My biggest issue with this legislation as drafted is that it appears to rely on the idea that students are not free to go out and learn independently from sources antithetical to their teachers' views. That wasn't my experience of undergraduate life. If a teacher seems to promote views with which you are uncomfortable, no one is stopping you from hitting the library. If a teacher is responsible for providing students with every possible viewpoint on every topic touched upon, education will be impoverished rather than enriched, because so much less material will be covered. This is a generation of spoonfed children, and bills like this only make sense if we conclude that students are not responsible for learning anything outside of class. This accession to the worst in education is nothing that needs to be codified; teachers, like journalists, are human beings, and even if they try to be objective they will fail.

The bill provides

Students have a right to expect a learning environment in which they will have access to a broad range of serious scholarly opinion pertaining to the subjects they study. In the humanities, the social sciences, and the arts, the fostering of a plurality of serious scholarly methodologies and perspectives should be a significant institutional purpose.

Who's denying them access, is the question? Even if, and it's a big if, certain professors are going to grade students down a bit for failing to simply regurgitate the professors' views on various topics, merely recognizing what those views are and effectively regurgitating them is a part of the learning process; if you don't understand the difference between views and facts, you have yourself to blame. And if you spend all of your time partying, and never wander afield of the syllabi, is that the professor's faults?

(3) Students have a right to expect that their academic freedom and the quality of their education will not be infringed upon by instructors who persistently introduce controversial matter into the classroom or coursework that has no relation to the subject of study and serves no legitimate pedagogical purpose.
* * * *

(6) Faculty and instructors have a right to academic freedom in the classroom in discussing their subjects, but they should make their students aware of serious scholarly viewpoints other than their own and should encourage intellectual honesty, civil debate, and critical analysis of ideas in the pursuit of knowledge and truth.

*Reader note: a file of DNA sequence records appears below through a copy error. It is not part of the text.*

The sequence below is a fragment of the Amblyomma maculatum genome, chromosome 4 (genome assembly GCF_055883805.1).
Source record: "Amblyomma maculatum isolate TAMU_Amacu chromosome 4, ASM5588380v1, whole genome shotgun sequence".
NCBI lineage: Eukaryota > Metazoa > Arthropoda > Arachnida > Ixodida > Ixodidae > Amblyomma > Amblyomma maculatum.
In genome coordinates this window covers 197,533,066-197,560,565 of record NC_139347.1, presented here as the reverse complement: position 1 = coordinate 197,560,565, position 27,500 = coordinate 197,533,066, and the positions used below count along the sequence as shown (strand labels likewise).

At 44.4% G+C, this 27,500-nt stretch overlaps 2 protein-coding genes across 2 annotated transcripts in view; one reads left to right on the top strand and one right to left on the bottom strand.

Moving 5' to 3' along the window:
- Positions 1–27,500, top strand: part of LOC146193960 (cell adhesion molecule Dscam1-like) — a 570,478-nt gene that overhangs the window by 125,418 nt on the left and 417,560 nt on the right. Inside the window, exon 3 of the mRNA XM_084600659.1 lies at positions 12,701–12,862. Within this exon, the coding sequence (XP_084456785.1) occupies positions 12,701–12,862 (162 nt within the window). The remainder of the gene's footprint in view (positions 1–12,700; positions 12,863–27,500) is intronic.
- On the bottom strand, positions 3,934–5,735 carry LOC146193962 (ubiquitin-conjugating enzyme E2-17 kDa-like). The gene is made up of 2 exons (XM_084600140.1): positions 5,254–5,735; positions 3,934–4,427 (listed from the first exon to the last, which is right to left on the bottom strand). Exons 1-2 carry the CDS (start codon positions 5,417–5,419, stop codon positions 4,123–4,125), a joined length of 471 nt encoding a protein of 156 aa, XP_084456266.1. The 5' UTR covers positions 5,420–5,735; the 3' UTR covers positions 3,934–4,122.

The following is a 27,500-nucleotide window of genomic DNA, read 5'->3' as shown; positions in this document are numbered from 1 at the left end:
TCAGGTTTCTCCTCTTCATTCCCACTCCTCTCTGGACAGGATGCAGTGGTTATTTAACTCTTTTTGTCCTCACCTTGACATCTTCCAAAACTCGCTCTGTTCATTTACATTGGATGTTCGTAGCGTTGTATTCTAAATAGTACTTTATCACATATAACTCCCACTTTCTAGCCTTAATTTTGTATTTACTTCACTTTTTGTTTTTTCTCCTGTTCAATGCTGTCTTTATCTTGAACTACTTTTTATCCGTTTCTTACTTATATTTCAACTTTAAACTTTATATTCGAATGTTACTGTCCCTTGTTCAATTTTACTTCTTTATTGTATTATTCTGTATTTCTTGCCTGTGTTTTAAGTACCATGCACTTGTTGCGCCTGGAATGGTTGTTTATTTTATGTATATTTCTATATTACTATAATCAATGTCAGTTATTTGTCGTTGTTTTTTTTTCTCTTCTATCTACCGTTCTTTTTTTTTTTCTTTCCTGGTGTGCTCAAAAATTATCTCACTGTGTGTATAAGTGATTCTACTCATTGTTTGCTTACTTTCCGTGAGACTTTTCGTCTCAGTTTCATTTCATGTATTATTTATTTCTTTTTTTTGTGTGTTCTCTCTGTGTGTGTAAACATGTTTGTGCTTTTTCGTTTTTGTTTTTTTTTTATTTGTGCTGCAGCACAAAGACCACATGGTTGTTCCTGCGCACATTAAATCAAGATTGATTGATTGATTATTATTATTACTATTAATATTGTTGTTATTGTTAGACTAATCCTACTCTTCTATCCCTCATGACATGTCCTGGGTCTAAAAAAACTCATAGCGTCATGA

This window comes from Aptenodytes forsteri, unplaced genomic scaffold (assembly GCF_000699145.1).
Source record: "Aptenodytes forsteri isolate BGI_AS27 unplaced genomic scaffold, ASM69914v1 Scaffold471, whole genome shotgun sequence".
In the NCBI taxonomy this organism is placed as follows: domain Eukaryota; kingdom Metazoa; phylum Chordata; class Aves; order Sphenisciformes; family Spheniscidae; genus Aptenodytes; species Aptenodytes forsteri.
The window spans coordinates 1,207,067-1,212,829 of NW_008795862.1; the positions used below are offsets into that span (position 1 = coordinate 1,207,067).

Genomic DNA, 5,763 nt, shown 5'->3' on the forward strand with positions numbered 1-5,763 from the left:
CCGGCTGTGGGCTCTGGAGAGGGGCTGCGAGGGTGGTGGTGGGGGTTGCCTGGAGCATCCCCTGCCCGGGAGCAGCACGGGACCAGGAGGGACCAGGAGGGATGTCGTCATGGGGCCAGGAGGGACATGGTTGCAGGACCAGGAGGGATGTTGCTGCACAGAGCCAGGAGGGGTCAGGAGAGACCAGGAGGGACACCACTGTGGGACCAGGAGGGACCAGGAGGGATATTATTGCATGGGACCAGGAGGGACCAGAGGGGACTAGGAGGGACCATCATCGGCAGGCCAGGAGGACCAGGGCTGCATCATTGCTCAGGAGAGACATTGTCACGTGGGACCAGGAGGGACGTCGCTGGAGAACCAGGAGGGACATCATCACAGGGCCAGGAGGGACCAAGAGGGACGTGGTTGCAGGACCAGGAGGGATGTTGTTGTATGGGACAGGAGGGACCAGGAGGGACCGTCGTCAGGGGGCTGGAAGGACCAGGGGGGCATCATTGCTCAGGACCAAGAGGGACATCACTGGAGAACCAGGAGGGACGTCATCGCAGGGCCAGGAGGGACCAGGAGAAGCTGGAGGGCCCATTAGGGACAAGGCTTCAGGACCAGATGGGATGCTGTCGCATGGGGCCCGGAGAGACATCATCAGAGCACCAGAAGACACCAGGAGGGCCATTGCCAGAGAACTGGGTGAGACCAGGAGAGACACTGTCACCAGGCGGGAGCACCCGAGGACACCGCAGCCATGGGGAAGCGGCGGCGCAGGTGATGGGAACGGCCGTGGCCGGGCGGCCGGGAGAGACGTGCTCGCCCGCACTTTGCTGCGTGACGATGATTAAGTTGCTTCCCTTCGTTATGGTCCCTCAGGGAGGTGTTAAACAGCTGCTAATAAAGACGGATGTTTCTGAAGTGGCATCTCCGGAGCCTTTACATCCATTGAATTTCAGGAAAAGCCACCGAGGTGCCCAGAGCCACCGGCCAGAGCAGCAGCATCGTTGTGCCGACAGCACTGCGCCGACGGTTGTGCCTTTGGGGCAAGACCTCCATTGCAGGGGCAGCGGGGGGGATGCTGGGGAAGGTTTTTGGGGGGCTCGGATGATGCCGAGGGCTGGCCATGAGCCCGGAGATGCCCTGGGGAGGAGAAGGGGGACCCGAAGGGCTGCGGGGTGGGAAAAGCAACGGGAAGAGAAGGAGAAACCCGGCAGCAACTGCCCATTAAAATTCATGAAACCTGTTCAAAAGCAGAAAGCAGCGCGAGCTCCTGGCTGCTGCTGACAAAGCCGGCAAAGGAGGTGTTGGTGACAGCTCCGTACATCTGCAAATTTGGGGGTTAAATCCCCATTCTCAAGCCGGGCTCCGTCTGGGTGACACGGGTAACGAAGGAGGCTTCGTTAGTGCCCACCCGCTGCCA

(3) is the scariest clause, in my view. Who gets to decide what constitutes controversial matter, and how often must it turn up to be "persistently introduced." This reads more like an op-ed than it does a law. And that's dangerous, vesting too much discretion in the hands of judges (which, by the way, is the sort of thing Republicans claim to loathe, inviting what is loosely called 'judicial activism'). Ditto, the "serious scholarly viewpoints" language in (6). This would seem to protect professors from being forced, for example, to grant equal time to holocaust denyers, but then there are surely judges who don't believe the holocaust occured, and we can't expect them to think anything but that such scholarship is "serious." Finally, I'm really not sure how this legislation encourages "intellectual honesty," when it pretty transparently identifies some intellectual orientations as more "honest" than others.

The rest of the bill states principles I entirely agree with -- viewpoint-neutral (which is not the same as rigor-neutral) grading; viewpoint neutral funding of organizations, and so on. And I'm still not sure I see any really scary language, though of course I find the tone of the bill somewhat odious. If the Alligator is to be believed, however, the former law student that I am, with still-bleeding wounds from that experience, cringes at this:

Students who believe their professor is singling them out for “public ridicule” – for instance, when professors use the Socratic method to force students to explain their theories in class – would also be given the right to sue.

I'm pretty sure that 60% of the point of the Socratic method is to ridicule, and in a class of 100 or more students, the public part is a given. Every section might exposes a law professor to dozens of lawsuits.